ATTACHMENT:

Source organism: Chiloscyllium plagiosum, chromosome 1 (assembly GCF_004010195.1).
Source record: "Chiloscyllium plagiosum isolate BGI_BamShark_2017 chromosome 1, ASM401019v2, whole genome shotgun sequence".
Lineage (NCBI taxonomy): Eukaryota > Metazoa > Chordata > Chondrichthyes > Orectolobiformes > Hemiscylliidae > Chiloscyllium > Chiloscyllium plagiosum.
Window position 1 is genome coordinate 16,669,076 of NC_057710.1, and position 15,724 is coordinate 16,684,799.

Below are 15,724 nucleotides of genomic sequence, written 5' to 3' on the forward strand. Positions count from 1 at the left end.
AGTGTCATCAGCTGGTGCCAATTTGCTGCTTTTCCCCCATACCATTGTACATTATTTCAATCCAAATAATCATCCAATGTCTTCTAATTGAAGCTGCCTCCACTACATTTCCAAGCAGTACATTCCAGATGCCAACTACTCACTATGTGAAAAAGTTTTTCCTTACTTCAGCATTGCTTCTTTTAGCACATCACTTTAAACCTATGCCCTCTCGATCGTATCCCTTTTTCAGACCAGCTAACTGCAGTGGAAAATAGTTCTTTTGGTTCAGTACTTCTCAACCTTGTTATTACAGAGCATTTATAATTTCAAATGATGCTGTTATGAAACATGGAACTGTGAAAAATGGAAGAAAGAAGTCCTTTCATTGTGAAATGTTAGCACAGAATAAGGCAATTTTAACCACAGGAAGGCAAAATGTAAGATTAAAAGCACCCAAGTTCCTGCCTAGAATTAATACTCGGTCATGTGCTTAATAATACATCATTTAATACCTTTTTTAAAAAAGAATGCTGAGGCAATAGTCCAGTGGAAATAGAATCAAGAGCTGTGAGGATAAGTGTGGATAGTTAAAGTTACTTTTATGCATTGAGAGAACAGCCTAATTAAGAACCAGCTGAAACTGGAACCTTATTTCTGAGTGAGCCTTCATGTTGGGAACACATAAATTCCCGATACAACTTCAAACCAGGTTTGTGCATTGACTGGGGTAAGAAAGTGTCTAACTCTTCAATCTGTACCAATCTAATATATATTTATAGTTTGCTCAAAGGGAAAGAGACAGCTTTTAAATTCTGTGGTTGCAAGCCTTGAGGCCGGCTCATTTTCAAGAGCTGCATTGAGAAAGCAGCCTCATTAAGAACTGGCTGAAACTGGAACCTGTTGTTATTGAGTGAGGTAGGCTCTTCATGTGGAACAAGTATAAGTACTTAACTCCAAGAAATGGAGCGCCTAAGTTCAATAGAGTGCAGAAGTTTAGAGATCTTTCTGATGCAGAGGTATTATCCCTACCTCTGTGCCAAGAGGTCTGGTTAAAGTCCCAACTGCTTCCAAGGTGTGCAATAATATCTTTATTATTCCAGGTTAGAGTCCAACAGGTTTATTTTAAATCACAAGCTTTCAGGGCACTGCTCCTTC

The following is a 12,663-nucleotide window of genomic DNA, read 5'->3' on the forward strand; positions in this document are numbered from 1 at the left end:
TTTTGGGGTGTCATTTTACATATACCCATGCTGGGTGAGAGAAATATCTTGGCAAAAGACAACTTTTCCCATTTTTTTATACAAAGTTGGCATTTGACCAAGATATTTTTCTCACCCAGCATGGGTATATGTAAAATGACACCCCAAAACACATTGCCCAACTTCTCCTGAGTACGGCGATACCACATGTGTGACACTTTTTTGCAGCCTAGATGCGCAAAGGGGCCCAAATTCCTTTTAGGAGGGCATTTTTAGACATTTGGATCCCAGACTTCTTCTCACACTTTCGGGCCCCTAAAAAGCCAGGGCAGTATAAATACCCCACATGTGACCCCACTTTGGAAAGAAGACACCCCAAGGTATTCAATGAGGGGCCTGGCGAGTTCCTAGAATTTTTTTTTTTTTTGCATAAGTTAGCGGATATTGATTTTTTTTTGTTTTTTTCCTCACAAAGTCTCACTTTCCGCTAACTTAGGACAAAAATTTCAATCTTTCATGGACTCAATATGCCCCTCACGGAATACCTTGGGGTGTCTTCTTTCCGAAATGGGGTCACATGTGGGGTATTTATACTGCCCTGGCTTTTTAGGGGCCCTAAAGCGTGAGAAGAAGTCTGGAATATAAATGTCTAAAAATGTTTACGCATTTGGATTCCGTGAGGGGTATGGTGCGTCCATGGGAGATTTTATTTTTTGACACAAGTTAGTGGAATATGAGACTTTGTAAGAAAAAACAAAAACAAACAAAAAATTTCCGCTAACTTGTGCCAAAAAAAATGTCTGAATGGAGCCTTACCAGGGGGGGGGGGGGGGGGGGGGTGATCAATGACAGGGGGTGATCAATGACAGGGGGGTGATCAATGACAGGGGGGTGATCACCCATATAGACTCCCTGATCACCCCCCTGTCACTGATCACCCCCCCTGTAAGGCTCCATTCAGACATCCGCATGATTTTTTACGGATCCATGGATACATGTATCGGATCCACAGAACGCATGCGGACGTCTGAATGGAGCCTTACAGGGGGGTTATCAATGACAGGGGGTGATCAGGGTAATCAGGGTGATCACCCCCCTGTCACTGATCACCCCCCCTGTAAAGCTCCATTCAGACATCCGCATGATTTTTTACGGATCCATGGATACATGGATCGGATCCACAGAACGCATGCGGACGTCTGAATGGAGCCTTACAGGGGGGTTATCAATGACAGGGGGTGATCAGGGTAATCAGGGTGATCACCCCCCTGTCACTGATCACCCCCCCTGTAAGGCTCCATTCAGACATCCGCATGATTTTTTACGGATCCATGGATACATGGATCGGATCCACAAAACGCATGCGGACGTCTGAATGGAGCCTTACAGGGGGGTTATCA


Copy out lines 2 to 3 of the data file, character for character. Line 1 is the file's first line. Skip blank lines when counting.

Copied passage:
Source record: "Chiloscyllium plagiosum isolate BGI_BamShark_2017 chromosome 1, ASM401019v2, whole genome shotgun sequence".
Lineage (NCBI taxonomy): Eukaryota > Metazoa > Chordata > Chondrichthyes > Orectolobiformes > Hemiscylliidae > Chiloscyllium > Chiloscyllium plagiosum.